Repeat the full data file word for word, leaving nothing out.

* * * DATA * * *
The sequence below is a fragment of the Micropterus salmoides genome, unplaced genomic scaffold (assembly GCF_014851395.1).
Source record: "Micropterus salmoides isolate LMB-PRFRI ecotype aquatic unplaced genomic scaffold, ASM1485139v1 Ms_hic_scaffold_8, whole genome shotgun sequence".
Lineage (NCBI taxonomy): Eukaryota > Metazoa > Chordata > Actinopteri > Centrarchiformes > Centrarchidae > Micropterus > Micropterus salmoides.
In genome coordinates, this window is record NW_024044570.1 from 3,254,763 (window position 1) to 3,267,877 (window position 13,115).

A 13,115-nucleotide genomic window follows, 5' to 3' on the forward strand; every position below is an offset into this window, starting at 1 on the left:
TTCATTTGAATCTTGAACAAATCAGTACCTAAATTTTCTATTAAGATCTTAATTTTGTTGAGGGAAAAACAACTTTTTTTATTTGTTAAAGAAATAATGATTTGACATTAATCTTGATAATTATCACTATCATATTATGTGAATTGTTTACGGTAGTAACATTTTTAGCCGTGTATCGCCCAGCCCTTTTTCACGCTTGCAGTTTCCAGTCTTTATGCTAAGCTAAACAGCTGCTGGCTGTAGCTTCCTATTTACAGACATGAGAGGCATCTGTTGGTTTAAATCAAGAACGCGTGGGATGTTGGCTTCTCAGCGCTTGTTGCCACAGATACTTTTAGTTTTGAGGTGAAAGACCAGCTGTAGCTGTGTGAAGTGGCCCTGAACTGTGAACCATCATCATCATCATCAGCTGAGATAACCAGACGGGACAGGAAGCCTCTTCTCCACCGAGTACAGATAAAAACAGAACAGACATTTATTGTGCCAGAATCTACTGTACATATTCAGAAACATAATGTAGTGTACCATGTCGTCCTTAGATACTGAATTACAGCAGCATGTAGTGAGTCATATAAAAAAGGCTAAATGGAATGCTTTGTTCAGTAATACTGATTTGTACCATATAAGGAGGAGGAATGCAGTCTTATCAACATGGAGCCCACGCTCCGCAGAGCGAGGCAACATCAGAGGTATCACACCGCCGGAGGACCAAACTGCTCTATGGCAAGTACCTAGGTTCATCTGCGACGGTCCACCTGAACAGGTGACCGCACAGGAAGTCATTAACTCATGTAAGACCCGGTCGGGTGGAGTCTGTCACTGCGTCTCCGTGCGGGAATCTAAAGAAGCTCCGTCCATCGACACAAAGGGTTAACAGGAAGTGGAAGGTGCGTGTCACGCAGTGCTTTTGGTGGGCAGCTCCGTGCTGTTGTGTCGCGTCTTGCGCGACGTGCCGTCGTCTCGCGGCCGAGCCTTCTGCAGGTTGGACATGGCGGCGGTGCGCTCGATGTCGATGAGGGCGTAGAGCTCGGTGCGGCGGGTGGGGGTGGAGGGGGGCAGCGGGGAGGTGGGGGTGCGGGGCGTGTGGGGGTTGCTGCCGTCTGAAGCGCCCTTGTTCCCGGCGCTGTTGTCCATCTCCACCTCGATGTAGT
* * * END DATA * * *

The sequence below is a fragment of the Micropterus salmoides genome, unplaced genomic scaffold (assembly GCF_014851395.1).
Source record: "Micropterus salmoides isolate LMB-PRFRI ecotype aquatic unplaced genomic scaffold, ASM1485139v1 Ms_hic_scaffold_8, whole genome shotgun sequence".
Lineage (NCBI taxonomy): Eukaryota > Metazoa > Chordata > Actinopteri > Centrarchiformes > Centrarchidae > Micropterus > Micropterus salmoides.
In genome coordinates, this window is record NW_024044570.1 from 3,254,763 (window position 1) to 3,267,877 (window position 13,115).

A 13,115-nucleotide genomic window follows, 5' to 3' on the forward strand; every position below is an offset into this window, starting at 1 on the left:
TTCATTTGAATCTTGAACAAATCAGTACCTAAATTTTCTATTAAGATCTTAATTTTGTTGAGGGAAAAACAACTTTTTTTATTTGTTAAAGAAATAATGATTTGACATTAATCTTGATAATTATCACTATCATATTATGTGAATTGTTTACGGTAGTAACATTTTTAGCCGTGTATCGCCCAGCCCTTTTTCACGCTTGCAGTTTCCAGTCTTTATGCTAAGCTAAACAGCTGCTGGCTGTAGCTTCCTATTTACAGACATGAGAGGCATCTGTTGGTTTAAATCAAGAACGCGTGGGATGTTGGCTTCTCAGCGCTTGTTGCCACAGATACTTTTAGTTTTGAGGTGAAAGACCAGCTGTAGCTGTGTGAAGTGGCCCTGAACTGTGAACCATCATCATCATCATCAGCTGAGATAACCAGACGGGACAGGAAGCCTCTTCTCCACCGAGTACAGATAAAAACAGAACAGACATTTATTGTGCCAGAATCTACTGTACATATTCAGAAACATAATGTAGTGTACCATGTCGTCCTTAGATACTGAATTACAGCAGCATGTAGTGAGTCATATAAAAAAGGCTAAATGGAATGCTTTGTTCAGTAATACTGATTTGTACCATATAAGGAGGAGGAATGCAGTCTTATCAACATGGAGCCCACGCTCCGCAGAGCGAGGCAACATCAGAGGTATCACACCGCCGGAGGACCAAACTGCTCTATGGCAAGTACCTAGGTTCATCTGCGACGGTCCACCTGAACAGGTGACCGCACAGGAAGTCATTAACTCATGTAAGACCCGGTCGGGTGGAGTCTGTCACTGCGTCTCCGTGCGGGAATCTAAAGAAGCTCCGTCCATCGACACAAAGGGTTAACAGGAAGTGGAAGGTGCGTGTCACGCAGTGCTTTTGGTGGGCAGCTCCGTGCTGTTGTGTCGCGTCTTGCGCGACGTGCCGTCGTCTCGCGGCCGAGCCTTCTGCAGGTTGGACATGGCGGCGGTGCGCTCGATGTCGATGAGGGCGTAGAGCTCGGTGCGGCGGGTGGGGGTGGAGGGGGGCAGCGGGGAGGTGGGGGTGCGGGGCGTGTGGGGGTTGCTGCCGTCTGAAGCGCCCTTGTTCCCGGCGCTGTTGTCCATCTCCACCTCGATGTAGT